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Air pollution

Undark: Air Pollution Could Make People More Vulnerable to COVID-19

minute read

Written by Undark on April 16, 2020

In major cities around the globe, the sky often bears a brown haze. While air quality in the United States has improved in recent decades, industrial pollution remains a persistent public health hazard, stemming from any number of sources — vehicles, boilers, power plants, construction equipment, boats, and commercial cooking facilities, to name just a few. The people who live nearby are chronically exposed to contaminated air, and this exposure can compromise their lungs and hearts. Under these conditions, the rate of chronic illnesses increases, and so does the likelihood of developing a serious respiratory disease like Covid-19.  

With road and air travel ground to a halt, the skies in American cities are less polluted now than they were before the pandemic, but experts say the effects of decades of exposure won’t simply disappear.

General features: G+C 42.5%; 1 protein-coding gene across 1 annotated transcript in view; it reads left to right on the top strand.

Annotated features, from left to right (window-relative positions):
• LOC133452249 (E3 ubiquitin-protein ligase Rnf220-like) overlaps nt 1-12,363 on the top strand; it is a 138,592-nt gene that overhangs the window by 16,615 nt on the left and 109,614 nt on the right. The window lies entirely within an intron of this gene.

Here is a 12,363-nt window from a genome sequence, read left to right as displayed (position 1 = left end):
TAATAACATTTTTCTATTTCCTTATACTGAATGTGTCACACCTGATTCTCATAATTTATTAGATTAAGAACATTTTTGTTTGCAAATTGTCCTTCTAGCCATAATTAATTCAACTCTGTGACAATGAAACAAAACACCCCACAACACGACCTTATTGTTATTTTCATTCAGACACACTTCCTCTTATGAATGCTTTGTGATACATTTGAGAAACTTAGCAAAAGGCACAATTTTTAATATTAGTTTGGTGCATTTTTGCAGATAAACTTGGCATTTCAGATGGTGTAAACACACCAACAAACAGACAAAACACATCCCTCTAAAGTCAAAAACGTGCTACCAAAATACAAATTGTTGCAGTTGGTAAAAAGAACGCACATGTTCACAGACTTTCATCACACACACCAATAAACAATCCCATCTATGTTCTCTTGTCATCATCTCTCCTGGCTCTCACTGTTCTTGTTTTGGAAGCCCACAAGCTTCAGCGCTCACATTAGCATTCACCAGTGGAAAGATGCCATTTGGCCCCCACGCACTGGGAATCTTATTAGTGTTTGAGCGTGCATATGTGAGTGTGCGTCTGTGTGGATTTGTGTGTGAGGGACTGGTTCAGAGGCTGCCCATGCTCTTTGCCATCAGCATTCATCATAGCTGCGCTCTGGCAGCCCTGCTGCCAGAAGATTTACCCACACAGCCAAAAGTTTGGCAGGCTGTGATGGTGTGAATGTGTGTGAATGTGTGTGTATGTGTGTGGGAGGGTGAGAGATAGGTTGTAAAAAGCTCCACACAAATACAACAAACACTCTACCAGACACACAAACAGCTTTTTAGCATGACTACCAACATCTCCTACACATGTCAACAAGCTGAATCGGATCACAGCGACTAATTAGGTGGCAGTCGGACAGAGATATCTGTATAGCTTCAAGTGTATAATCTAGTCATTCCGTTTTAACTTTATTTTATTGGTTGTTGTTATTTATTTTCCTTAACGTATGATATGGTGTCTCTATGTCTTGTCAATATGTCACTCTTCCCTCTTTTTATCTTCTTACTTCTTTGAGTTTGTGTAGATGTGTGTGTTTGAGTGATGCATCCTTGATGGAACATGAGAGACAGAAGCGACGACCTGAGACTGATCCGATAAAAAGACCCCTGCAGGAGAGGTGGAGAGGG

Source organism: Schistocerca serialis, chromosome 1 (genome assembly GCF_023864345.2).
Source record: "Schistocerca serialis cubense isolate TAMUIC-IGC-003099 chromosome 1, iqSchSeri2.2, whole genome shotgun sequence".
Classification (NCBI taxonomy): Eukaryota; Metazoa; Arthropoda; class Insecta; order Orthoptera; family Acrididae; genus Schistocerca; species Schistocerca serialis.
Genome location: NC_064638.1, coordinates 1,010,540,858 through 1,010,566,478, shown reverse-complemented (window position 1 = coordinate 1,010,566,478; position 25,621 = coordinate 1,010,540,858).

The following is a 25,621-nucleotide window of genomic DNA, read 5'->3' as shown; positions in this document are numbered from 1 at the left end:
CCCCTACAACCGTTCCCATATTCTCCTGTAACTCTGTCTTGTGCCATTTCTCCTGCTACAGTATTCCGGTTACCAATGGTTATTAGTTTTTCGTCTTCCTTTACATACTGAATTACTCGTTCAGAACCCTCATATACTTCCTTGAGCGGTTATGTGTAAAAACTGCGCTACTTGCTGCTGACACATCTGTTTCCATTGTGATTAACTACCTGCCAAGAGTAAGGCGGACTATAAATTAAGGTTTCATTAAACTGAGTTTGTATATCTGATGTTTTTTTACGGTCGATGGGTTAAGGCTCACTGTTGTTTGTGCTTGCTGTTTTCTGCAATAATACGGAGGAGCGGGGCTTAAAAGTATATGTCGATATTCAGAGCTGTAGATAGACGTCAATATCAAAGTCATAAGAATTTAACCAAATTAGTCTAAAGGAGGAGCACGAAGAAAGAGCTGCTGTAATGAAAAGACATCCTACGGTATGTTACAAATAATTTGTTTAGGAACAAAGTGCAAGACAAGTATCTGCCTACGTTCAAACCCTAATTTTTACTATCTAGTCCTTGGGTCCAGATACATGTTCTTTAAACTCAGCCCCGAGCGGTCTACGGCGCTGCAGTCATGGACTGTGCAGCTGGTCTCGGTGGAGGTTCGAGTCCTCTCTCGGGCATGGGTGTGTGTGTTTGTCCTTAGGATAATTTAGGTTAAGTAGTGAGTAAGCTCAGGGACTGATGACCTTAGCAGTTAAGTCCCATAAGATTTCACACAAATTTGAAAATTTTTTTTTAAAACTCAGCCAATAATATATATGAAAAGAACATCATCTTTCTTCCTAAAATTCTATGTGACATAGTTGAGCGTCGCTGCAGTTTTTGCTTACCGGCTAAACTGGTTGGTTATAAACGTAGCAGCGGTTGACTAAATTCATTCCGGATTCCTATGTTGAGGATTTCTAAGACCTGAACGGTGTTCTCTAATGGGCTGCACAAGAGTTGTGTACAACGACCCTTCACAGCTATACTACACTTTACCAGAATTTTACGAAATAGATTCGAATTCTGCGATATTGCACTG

But a lot of variables come into play. “There are so many other factors that are so dominant,” said Jonathan Samet, a pulmonary physician and epidemiologist at the Colorado School of Public Health, a partnership of the University of Colorado Anschutz, Colorado State University, and the University of Northern Colorado. Air pollution might be a minor player over an inability to socially distance, or actively smoking and perhaps vaping. “Our pollution exposures vary,” Samet said. “Disentangling this for research, would be, to me, almost an impossibility.” 


Read the full story at Undark.